There is no such (at least not complete) framework in C++ so often you have to turn to Win32 API. MSDN Library is YOUR FRIEND. If you want to get good at C++, learn how to read it and learn how to look things up (not just by name, but learn where different categories are). In this case, if you search for the function you found, you will find a whole set of functions that work on registry. So now, looking at other methods in the same category in MSDN library, you can find RegEnumKeyEx. (hint: make sure to switch MSDN library UI to classical view, that makes it much easier to navigate between topics. I don't know what MS was thinking with their "new" look and feel)

As you start using Win32 API you will realize what a pain it is, especially coming from C#. But you don't have to use it directly (or at least not every time). You can use other libraries, for example ATL provides you with CRegKey class which makes working with registry much simpler. If you can't find the class, do what C++ does best, write your own class. Constantly working directly with windows functions will make your code very, very long and a pain to read.

Another 2 libraries worth knowing as you get into C++ are STL (a must) and Boost (strong should). Boost especially has a lot of OS abstraction so you don't have to go directly to windows DLLs every time.

share|improve this answer
My transition is mainly to MFC, though as in this case I have to use native C++ as well. And yes, you are right; I have been programming in C# for about 3 years now so it is getting used to a lot of inconvenient stuff as you rightly put it. However diving deep into this, I am beginning to learn and be concerned about a lot of things when writing a program which I never had to worry about with C#. Yes that was easy but this teaches you a lot. Thanks for the information about the two libraries; I will definitely have a look. Thanks again! Cheers! – Sach May 20 '11 at 0:35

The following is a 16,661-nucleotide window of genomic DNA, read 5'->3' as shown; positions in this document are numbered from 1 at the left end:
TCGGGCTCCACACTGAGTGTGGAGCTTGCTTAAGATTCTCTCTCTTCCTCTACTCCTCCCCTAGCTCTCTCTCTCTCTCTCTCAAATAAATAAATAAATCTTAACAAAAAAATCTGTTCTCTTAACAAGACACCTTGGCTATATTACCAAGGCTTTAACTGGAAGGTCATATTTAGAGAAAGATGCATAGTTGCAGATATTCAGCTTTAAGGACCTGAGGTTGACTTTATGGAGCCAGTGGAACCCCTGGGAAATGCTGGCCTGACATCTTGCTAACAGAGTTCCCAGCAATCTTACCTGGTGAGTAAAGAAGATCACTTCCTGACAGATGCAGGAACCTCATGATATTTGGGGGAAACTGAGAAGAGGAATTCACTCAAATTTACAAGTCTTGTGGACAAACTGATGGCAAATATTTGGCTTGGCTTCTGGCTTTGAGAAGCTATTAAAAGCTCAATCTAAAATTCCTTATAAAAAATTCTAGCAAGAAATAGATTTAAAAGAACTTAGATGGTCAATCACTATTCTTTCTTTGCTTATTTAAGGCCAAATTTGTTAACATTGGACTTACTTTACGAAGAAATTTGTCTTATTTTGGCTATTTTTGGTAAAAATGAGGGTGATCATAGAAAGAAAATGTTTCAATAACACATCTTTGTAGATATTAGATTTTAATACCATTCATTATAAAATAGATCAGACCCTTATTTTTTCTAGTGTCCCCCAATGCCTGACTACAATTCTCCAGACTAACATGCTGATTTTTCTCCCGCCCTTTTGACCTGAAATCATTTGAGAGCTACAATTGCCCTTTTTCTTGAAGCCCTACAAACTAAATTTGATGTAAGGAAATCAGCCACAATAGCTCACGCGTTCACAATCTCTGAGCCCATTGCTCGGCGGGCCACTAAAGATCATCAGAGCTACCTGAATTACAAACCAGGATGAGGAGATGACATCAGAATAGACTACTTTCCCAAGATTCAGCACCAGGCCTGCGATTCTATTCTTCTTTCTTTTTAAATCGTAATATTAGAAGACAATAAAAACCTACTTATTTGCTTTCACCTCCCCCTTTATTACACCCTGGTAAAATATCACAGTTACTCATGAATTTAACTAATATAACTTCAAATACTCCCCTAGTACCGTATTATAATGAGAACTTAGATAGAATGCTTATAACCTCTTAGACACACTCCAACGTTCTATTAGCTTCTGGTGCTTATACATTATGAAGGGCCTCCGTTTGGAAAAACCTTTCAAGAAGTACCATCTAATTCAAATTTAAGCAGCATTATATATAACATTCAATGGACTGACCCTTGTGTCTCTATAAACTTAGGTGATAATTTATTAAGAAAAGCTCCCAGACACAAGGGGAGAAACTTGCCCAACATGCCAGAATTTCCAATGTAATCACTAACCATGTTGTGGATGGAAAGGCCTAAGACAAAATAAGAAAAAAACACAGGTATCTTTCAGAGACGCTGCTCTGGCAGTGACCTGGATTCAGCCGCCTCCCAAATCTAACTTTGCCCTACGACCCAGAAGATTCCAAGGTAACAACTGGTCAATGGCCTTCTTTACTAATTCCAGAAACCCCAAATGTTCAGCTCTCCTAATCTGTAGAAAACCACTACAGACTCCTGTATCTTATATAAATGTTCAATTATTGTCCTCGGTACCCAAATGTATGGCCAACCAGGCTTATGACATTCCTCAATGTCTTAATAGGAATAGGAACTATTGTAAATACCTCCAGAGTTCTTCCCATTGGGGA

I'm glad you found my reply useful. C++ has been my home since middle school and professionally for 12 years. Software I write deals a lot with low level network and disk I/O as well as moving around and processing lots of data while paying very close attention to how the memory is utilized. IMHO C++ will always be a language of choice for these type of applications and with the right set of libraries, even having .NET framework wouldn't provide that much benefit. However... – DXM May 20 '11 at 1:09
... for UI work, I wouldn't wish it upon anyone to have to write UIs in MFC when you have WPF available to you. I've done straight Win32, MFC and WTL GUI apps and as far as UIs go, I would pick WPF and C# any day over those technologies. Plus in terms of skills that employers would look for, I do not see taking the time to learn MFC being much of an investment for your career. Instead, if you do have code that deserves C++ but want to have a UI for it, write the back end in C++, UI in WPF and use middle layer written in C++/CLI to bridge the gap between the two technologies. – DXM May 20 '11 at 1:11

You get all subkeys by calling RegEnumKeyEx in a loop until it returns ERROR_NO_MORE_ITEMS.

In the exact same way, you get all values by calling RegEnumValue in a loop until it returns ERROR_NO_MORE_ITEMS.

share|improve this answer

If you search for the MSDN help on RegOpenKeyEx and then go up in the contents you'll find all the related methods: Registry methods

You probably want to use RegEnumKeyEx to enumerate subkeys.